Being a restaurant manager isn’t exactly an easy task. You’re dealing with schedules, good and bad employees, budgets, customers, and now a whole pandemic to top it all off. It’s a lot to take on.
One thing that you may stop and ask yourself from time to time is whether or not you are being an effective manager. Are you really reaching your employees or are they just blowing you off and talking negatively behind your back? Is there something you should be doing differently?
Believe it or not, your actions as a manager have extensive and prevailing impacts. Manager personalities generally shape the way a business is run and heavily influence the company culture. A strong manager can build a highly productive team of loyal, happy employees while an ineffective one can have them running towards the door in quick succession.
What Is a Strong Manager?
There’s a lot that goes into a strong manager, and it certainly isn’t necessarily muscle and power. Rather, a strong manager has the ability to listen and empathize with the struggles that employees are having both at work and in their personal lives. Additionally, good managers are constantly taking feedback and working to improve themselves.
But though listening skills are highly important in a managerial position, they are not the sole factor. Leadership skills are another valuable quality in a successful manager. Leaders bring a level of organization and productivity to a business, not through sheer force of will, but through a leadership style that promotes employee morale and performance. Study after study has shown that happy employees are not only more productive, but also likely to remain with the company for longer.
Finally, good managers are those that realize that they aren’t perfect and don’t expect their employees to be either. These managers hire people that can compliment their weaknesses and those that are eager to learn new skills. They also focus on building people up for their successes rather than tearing them down for the things they have difficulty with.
Of course, being a good manager is even more difficult than it used to be, even just a few short (long!) months ago. The Covid-19 pandemic has put a twist on just about everything in our lives. Many managers are working on adapting to the new normal where different styles of service have to be implemented and employees have a whole boatload of other burdens that may not have existed before. For example, they may be trying to work while their kids are out of school with no daycare lined up.
Around the business, more effort may be going into preparing food for delivery or take out than ever before and some employees may be taking on different roles to fill the gaps. New and stricter rules on cleanliness are going into effect such as extreme handwashing and regular disinfecting of all surfaces in the building. Supply chains may be in disarray, making the menu more limited. Employees may have to be tested on a regular basis which can cause all sorts of stress.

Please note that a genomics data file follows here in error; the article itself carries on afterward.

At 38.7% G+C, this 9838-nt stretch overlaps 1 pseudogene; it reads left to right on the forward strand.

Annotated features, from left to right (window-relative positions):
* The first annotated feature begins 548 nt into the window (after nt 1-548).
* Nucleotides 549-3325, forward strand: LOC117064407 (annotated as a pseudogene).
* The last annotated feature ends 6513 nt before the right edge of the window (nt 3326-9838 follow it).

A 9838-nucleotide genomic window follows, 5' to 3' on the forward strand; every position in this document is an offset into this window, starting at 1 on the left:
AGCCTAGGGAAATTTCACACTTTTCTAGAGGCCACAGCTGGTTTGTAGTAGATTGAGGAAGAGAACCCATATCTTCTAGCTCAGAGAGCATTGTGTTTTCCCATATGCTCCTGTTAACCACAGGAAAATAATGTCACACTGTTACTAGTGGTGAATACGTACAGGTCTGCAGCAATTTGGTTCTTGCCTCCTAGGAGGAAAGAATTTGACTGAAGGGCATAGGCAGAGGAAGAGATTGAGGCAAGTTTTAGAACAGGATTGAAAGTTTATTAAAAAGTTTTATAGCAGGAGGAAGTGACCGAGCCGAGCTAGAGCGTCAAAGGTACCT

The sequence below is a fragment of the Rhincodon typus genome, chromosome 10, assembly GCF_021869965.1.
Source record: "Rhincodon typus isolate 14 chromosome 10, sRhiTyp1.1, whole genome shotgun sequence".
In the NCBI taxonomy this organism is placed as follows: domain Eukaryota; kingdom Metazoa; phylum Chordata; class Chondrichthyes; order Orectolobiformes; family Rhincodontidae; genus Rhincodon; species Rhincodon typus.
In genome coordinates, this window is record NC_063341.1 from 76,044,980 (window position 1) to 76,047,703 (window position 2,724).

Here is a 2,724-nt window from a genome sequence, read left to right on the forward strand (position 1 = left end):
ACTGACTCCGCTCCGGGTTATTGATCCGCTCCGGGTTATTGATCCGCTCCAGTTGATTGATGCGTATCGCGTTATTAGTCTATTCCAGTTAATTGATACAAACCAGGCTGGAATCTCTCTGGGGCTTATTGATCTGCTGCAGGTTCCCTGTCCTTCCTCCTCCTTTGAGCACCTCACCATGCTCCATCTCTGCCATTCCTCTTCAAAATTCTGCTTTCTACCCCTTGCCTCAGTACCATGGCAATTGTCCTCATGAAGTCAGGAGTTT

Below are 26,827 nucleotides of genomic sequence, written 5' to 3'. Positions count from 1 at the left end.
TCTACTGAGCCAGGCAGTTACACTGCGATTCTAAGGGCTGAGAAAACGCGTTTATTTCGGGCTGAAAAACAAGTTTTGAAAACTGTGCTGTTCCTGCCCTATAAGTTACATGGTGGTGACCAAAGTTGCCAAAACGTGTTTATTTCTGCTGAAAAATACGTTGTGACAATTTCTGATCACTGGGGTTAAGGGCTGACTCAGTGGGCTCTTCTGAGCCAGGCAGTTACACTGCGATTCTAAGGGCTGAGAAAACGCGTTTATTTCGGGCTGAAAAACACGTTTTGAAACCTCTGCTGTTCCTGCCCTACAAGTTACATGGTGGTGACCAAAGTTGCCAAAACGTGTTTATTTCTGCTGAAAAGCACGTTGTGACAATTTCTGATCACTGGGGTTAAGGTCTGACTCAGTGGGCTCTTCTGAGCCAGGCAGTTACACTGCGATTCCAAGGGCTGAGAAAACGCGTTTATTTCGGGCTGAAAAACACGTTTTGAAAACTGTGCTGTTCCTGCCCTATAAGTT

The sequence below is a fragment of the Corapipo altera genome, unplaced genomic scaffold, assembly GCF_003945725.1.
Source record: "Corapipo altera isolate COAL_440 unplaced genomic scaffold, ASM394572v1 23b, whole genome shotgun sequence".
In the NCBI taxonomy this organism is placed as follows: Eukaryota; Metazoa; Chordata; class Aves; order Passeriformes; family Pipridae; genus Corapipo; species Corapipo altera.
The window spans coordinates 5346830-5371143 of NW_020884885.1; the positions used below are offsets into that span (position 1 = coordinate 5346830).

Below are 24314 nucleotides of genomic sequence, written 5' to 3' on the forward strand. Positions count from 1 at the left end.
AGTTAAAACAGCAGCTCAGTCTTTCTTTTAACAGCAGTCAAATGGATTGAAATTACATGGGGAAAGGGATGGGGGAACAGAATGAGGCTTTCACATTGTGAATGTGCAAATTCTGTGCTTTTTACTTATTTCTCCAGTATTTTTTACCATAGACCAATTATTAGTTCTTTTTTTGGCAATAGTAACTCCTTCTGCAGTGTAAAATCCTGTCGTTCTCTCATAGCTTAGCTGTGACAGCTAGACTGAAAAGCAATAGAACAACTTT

A manager’s leadership is more important than ever here. You are the link for communication between the staff and the upper management and it’s your job to communicate both new policies and concerns each direction. Your support and understanding are critical components to the success of the company during these trying times.
Making a Change
If you find that your employees are struggling or that retention is low, perhaps it does come down to your management style and it is time for you to make a real change in how you’re running things. It won’t necessarily be easy, but the key is to stick to the major management principles. These include things like listening, communicating, building people up, leading by example, and respecting employees.
Regardless of whether you are a wonderful manager or not, Covid may force you into some of these changes. The best practice here is to work on being adaptable. Things probably will not go back to normal any time soon if at all. Your ability to roll with the changes and keep a positive attitude is critical for employees to see.
Start by making changes to the things you catch yourself doing. For instance, if you catch yourself not paying attention or jumping to conclusions when an employee is explaining something to you, stop. Listen to what they are saying and actively try to provide support and/or solutions. Respect employees by listening and building them up — you may not be their friend, but there is no reason they have to hate you.
Becoming a good leader and working to change your current management style into a better one is not easy. Good managers are coveted by the employees they’re in charge of and surprisingly difficult to find. Though the pandemic is likely forcing you to adapt in unexpected ways, work on remaining a strong communicator and providing your team with the support they need to be successful in this environment.